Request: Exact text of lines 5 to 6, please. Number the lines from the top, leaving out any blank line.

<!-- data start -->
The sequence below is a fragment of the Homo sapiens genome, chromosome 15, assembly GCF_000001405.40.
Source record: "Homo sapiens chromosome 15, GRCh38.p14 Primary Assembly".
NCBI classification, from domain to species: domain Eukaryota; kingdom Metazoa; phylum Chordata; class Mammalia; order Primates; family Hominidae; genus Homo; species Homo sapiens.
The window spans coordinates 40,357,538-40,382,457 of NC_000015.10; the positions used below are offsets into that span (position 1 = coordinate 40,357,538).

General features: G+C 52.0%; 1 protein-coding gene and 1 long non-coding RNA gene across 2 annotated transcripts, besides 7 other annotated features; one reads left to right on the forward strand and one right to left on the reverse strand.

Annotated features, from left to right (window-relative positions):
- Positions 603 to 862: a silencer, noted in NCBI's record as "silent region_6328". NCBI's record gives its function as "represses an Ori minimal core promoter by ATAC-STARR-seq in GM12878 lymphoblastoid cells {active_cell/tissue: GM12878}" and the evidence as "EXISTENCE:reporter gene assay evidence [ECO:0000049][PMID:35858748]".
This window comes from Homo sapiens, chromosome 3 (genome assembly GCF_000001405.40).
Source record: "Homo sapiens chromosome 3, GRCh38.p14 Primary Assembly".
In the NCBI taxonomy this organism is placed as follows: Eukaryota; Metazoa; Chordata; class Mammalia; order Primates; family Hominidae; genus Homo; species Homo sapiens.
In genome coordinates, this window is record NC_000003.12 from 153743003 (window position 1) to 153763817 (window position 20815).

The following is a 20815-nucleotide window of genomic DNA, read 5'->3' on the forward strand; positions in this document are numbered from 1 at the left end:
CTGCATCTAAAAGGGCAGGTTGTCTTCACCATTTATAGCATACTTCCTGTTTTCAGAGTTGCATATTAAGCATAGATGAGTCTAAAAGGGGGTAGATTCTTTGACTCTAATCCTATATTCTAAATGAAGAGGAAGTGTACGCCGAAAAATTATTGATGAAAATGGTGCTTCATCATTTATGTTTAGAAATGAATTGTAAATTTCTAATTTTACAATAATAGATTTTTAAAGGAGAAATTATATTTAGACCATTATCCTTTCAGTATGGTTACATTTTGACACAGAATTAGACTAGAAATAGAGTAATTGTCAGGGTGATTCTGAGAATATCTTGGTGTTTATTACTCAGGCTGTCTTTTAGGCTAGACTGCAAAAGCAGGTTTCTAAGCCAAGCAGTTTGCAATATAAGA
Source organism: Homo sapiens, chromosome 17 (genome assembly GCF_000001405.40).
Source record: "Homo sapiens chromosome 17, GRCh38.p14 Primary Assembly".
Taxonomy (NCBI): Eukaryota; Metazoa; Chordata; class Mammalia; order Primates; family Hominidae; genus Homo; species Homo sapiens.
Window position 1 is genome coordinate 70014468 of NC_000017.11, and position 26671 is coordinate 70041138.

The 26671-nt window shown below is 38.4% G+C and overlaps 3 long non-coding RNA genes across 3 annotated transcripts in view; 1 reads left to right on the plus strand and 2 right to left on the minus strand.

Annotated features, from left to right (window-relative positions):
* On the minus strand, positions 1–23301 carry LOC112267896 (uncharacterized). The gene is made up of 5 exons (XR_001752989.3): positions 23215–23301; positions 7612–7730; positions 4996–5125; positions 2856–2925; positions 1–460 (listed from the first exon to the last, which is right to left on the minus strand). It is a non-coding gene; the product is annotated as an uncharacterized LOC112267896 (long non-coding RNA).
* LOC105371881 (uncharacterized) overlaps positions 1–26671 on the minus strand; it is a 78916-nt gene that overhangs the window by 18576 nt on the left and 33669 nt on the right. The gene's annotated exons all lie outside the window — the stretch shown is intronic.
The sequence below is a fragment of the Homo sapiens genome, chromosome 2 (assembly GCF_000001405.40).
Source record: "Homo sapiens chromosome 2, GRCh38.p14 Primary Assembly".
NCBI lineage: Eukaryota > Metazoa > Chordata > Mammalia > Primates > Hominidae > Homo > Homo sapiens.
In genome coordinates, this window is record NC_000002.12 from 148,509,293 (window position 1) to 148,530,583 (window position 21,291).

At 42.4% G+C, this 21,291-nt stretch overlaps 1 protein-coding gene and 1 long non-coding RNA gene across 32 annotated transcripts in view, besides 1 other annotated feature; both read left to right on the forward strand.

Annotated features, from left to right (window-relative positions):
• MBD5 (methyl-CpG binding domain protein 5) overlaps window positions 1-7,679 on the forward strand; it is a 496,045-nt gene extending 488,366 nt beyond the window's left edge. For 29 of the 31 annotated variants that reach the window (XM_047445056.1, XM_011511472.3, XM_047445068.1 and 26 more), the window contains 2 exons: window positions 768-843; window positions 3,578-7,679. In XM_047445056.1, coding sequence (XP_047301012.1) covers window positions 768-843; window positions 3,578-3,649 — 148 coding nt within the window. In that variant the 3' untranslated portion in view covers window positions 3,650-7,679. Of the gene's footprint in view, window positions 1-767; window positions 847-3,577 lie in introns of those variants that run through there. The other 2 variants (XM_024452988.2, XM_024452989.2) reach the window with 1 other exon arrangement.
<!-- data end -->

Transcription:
General features: G+C 52.0%; 1 protein-coding gene and 1 long non-coding RNA gene across 2 annotated transcripts, besides 7 other annotated features; one reads left to right on the forward strand and one right to left on the reverse strand.

Annotated features, from left to right (window-relative positions):